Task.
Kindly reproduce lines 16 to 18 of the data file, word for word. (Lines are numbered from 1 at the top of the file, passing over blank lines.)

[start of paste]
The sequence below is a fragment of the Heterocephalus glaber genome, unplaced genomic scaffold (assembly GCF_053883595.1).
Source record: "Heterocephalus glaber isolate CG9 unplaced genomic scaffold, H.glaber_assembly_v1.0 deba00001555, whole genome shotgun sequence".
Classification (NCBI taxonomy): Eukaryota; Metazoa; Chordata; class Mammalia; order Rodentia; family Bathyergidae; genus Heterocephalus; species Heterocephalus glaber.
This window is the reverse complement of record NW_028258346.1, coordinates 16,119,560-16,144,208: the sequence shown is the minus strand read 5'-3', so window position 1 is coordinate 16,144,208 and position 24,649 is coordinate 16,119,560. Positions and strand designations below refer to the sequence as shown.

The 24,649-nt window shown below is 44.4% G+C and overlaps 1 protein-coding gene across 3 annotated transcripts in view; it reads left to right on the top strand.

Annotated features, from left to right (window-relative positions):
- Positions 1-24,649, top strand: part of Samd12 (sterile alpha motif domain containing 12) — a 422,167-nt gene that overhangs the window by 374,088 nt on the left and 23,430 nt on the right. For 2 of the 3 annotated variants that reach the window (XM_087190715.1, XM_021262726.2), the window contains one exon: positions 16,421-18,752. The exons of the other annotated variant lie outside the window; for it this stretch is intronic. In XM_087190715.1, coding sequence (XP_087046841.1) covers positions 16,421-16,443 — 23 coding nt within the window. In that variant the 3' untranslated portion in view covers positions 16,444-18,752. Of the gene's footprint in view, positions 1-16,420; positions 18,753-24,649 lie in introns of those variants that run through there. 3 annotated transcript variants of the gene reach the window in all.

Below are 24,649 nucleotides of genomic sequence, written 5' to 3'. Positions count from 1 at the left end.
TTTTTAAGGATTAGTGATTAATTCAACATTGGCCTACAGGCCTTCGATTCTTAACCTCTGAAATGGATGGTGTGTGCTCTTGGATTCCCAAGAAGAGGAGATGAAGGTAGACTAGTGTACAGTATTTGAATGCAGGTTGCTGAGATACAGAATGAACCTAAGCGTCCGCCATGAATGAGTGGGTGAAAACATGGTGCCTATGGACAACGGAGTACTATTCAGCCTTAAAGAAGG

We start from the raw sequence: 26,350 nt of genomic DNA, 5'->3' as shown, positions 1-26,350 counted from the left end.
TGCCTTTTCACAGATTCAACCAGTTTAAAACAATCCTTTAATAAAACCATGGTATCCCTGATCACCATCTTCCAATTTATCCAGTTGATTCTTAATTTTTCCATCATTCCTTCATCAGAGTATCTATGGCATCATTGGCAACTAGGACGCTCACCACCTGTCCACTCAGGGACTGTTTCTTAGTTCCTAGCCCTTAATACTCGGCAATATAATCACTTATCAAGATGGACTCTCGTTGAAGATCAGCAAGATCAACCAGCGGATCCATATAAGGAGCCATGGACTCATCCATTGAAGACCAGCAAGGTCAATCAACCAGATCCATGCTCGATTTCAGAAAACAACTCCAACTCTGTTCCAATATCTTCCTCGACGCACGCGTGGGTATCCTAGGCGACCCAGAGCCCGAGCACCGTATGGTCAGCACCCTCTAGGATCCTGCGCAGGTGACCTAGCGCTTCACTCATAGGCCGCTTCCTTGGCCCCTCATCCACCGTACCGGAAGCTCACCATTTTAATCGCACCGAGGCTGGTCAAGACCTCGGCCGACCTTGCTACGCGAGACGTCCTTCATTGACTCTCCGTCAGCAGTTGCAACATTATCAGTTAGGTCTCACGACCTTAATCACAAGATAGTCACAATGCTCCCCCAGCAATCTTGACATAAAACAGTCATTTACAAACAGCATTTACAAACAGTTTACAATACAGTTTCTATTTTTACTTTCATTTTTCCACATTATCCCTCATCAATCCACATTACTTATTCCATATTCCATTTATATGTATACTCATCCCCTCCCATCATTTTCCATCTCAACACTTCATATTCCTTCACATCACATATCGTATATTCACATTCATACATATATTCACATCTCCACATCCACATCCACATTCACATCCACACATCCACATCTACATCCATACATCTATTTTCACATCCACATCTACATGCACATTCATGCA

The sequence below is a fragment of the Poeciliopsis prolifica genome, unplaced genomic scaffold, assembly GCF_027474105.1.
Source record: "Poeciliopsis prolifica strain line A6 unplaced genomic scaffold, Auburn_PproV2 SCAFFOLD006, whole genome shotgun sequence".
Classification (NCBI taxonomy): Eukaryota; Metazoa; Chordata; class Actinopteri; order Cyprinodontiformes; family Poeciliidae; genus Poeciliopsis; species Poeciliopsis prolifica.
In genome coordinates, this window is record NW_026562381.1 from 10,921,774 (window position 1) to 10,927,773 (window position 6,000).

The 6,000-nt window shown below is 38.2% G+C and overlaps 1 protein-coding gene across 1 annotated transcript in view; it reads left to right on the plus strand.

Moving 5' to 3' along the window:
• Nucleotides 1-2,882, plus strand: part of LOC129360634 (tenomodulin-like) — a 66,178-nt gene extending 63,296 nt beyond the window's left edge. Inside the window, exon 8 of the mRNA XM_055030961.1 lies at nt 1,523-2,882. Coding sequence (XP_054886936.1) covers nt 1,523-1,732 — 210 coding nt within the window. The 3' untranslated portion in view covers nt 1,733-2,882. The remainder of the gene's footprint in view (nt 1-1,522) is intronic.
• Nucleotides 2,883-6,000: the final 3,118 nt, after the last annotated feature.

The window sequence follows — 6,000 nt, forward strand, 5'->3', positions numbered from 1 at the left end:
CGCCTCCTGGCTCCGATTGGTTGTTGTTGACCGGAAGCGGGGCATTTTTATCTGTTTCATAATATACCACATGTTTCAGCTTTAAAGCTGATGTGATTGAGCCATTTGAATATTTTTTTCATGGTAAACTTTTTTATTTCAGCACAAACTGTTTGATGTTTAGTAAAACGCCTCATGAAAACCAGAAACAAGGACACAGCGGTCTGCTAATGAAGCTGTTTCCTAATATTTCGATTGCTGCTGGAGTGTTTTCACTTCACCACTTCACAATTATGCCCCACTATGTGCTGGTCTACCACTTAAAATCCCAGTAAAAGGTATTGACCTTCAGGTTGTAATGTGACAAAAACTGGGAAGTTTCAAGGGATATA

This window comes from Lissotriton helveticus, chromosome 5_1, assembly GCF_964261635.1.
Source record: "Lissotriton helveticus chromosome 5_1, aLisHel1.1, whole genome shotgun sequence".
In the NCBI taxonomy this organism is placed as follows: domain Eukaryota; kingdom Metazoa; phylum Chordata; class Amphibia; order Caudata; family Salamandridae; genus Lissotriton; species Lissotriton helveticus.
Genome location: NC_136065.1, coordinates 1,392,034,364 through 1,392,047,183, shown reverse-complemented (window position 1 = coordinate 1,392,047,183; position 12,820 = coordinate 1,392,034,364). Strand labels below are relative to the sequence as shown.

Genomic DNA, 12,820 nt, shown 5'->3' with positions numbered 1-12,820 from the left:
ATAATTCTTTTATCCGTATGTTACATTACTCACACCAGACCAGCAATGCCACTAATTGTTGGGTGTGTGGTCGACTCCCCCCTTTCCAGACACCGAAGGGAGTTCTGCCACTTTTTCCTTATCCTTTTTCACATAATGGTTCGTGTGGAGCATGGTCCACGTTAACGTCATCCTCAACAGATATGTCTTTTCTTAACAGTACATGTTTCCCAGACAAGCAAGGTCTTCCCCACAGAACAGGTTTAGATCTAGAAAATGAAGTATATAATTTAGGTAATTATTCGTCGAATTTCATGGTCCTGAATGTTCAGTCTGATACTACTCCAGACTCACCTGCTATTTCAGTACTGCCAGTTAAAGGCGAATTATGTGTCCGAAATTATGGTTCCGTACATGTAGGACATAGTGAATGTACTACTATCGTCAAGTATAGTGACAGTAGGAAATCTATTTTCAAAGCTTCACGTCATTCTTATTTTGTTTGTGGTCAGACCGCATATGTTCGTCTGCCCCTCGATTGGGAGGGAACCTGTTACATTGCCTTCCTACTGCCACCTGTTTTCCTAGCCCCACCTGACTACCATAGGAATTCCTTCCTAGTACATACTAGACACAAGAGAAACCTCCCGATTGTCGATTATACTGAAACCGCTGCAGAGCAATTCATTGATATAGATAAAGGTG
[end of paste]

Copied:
The 6,000-nt window shown below is 38.2% G+C and overlaps 1 protein-coding gene across 1 annotated transcript in view; it reads left to right on the plus strand.

Moving 5' to 3' along the window:
• Nucleotides 1-2,882, plus strand: part of LOC129360634 (tenomodulin-like) — a 66,178-nt gene extending 63,296 nt beyond the window's left edge. Inside the window, exon 8 of the mRNA XM_055030961.1 lies at nt 1,523-2,882. Coding sequence (XP_054886936.1) covers nt 1,523-1,732 — 210 coding nt within the window. The 3' untranslated portion in view covers nt 1,733-2,882. The remainder of the gene's footprint in view (nt 1-1,522) is intronic.